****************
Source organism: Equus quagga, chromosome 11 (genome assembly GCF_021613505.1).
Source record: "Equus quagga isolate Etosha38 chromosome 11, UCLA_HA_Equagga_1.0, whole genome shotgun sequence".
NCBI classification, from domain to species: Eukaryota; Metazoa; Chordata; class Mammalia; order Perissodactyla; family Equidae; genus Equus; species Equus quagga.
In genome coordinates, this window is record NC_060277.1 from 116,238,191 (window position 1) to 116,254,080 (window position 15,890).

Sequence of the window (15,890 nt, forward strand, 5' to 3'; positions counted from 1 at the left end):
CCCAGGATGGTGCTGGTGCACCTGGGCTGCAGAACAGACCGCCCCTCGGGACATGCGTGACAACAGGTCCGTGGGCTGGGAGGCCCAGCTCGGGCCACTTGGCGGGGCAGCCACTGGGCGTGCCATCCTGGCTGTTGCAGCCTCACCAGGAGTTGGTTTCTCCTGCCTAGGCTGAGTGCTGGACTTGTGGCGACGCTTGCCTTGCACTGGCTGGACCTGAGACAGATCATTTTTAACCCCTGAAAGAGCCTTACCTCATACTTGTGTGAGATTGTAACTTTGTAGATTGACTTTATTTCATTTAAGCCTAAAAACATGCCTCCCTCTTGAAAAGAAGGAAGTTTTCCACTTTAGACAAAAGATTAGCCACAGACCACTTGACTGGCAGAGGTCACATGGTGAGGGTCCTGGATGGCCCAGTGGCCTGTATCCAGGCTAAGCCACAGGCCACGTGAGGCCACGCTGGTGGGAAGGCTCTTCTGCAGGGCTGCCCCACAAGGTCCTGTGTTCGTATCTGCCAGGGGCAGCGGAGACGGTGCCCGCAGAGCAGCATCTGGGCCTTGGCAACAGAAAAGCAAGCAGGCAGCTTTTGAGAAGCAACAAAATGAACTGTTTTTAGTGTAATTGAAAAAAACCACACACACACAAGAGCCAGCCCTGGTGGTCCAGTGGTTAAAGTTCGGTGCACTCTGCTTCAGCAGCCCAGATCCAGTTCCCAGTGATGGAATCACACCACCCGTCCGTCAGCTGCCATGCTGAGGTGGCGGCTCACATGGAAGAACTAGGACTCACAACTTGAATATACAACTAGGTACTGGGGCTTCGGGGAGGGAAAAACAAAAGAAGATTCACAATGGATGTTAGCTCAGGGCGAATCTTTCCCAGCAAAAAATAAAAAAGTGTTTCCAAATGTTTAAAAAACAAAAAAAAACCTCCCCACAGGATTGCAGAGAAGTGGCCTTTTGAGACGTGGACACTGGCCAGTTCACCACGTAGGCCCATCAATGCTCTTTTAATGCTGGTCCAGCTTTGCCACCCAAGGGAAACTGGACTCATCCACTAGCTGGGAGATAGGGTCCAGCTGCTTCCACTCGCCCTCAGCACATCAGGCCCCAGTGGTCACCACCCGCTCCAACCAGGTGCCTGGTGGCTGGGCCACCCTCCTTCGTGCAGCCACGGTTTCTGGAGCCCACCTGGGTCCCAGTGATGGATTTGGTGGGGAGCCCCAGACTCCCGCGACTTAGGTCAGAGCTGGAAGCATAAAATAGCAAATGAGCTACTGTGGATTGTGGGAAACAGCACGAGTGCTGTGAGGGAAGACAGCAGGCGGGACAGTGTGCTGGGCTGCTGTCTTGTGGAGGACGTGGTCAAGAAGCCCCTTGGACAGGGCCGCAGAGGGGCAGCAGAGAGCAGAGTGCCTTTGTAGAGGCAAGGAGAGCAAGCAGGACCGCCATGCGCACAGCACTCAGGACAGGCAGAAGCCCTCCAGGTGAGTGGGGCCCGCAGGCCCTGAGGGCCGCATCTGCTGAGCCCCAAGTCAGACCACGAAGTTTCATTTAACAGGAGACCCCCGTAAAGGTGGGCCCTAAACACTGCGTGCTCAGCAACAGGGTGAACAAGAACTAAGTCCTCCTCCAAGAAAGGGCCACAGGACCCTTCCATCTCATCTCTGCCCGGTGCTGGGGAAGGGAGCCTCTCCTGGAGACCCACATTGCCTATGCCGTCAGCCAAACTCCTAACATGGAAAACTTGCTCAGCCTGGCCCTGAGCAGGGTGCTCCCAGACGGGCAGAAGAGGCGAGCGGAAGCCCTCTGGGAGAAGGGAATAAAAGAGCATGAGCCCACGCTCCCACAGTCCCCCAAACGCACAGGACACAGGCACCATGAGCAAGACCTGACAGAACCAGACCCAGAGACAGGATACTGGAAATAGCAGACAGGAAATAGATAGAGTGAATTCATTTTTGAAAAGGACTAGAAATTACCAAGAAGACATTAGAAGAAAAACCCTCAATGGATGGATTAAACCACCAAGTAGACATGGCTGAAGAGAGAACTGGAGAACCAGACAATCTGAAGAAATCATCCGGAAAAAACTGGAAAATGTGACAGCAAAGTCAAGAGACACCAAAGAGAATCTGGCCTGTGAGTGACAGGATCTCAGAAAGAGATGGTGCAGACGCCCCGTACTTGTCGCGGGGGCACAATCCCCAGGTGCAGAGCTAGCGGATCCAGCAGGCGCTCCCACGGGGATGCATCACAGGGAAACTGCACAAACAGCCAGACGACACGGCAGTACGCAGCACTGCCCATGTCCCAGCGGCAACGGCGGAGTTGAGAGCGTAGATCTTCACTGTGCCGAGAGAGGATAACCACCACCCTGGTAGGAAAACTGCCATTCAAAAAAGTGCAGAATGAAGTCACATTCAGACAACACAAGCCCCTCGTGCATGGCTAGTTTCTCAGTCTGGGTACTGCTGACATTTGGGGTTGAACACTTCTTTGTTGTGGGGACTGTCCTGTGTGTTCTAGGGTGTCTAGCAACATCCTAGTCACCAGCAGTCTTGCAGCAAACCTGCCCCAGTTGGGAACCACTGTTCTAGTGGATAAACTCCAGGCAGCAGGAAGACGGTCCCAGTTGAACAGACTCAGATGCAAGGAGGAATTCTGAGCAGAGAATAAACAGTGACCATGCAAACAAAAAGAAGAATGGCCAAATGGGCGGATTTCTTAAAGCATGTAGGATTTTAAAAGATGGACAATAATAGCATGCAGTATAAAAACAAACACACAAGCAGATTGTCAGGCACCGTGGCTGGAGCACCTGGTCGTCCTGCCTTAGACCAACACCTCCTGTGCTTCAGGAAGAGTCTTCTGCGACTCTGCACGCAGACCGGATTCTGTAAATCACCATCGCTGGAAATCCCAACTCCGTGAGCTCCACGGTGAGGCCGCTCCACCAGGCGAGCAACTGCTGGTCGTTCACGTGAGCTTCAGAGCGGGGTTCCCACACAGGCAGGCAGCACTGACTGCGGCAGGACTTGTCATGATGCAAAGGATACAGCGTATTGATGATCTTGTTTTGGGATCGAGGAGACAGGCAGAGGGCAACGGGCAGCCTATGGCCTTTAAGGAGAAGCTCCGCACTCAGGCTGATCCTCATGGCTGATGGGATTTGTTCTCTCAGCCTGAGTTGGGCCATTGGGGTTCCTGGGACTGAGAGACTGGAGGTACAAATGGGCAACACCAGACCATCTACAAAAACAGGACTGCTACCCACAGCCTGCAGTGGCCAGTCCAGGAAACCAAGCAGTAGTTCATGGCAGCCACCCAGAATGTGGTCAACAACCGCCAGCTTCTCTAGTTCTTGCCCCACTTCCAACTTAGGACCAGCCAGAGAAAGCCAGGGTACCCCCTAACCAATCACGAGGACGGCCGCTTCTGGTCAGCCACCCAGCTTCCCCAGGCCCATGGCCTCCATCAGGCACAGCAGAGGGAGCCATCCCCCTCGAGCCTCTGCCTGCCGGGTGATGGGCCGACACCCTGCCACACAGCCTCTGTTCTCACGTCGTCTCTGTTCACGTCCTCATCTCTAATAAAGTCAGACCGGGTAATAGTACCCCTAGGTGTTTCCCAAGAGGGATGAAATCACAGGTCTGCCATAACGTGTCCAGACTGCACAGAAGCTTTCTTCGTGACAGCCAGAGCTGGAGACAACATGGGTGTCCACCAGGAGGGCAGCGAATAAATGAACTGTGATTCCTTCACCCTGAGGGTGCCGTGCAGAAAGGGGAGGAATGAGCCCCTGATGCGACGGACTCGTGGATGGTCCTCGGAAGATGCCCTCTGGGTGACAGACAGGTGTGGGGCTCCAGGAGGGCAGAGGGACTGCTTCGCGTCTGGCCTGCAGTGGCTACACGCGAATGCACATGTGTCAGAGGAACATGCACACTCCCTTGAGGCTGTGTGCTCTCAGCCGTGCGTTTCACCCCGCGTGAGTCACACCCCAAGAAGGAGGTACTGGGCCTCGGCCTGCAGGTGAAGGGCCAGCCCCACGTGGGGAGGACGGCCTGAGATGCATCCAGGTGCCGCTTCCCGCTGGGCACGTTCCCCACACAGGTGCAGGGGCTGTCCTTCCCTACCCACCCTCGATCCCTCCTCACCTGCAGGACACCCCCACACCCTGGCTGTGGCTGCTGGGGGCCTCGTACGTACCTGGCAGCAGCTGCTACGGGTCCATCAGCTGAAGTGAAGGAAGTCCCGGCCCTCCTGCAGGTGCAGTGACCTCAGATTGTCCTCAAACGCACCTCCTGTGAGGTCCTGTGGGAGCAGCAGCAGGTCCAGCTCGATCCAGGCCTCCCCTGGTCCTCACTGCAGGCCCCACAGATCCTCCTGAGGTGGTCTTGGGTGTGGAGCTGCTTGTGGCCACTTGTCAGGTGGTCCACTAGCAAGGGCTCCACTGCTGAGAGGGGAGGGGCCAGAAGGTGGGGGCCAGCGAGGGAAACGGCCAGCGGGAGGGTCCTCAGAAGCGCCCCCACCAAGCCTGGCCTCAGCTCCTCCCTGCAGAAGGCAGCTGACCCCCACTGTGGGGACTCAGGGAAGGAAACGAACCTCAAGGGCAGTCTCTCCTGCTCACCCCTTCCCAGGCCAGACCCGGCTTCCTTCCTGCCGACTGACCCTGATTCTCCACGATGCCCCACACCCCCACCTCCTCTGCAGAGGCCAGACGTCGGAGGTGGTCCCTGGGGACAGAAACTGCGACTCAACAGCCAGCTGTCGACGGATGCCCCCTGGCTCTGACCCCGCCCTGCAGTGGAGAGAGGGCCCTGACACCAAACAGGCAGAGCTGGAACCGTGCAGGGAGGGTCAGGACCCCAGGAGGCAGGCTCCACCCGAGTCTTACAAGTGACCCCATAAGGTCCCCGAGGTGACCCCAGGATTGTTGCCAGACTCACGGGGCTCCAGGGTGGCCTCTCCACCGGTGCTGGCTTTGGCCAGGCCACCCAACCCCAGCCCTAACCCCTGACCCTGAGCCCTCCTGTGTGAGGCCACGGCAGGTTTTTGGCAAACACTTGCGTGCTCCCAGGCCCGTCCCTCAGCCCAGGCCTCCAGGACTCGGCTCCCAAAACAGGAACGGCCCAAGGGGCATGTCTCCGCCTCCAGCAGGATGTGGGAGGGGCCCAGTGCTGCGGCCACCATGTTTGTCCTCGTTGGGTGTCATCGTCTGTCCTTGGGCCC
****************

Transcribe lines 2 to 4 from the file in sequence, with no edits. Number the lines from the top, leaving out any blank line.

Source record: "Equus quagga isolate Etosha38 chromosome 11, UCLA_HA_Equagga_1.0, whole genome shotgun sequence".
NCBI classification, from domain to species: Eukaryota; Metazoa; Chordata; class Mammalia; order Perissodactyla; family Equidae; genus Equus; species Equus quagga.
In genome coordinates, this window is record NC_060277.1 from 116,238,191 (window position 1) to 116,254,080 (window position 15,890).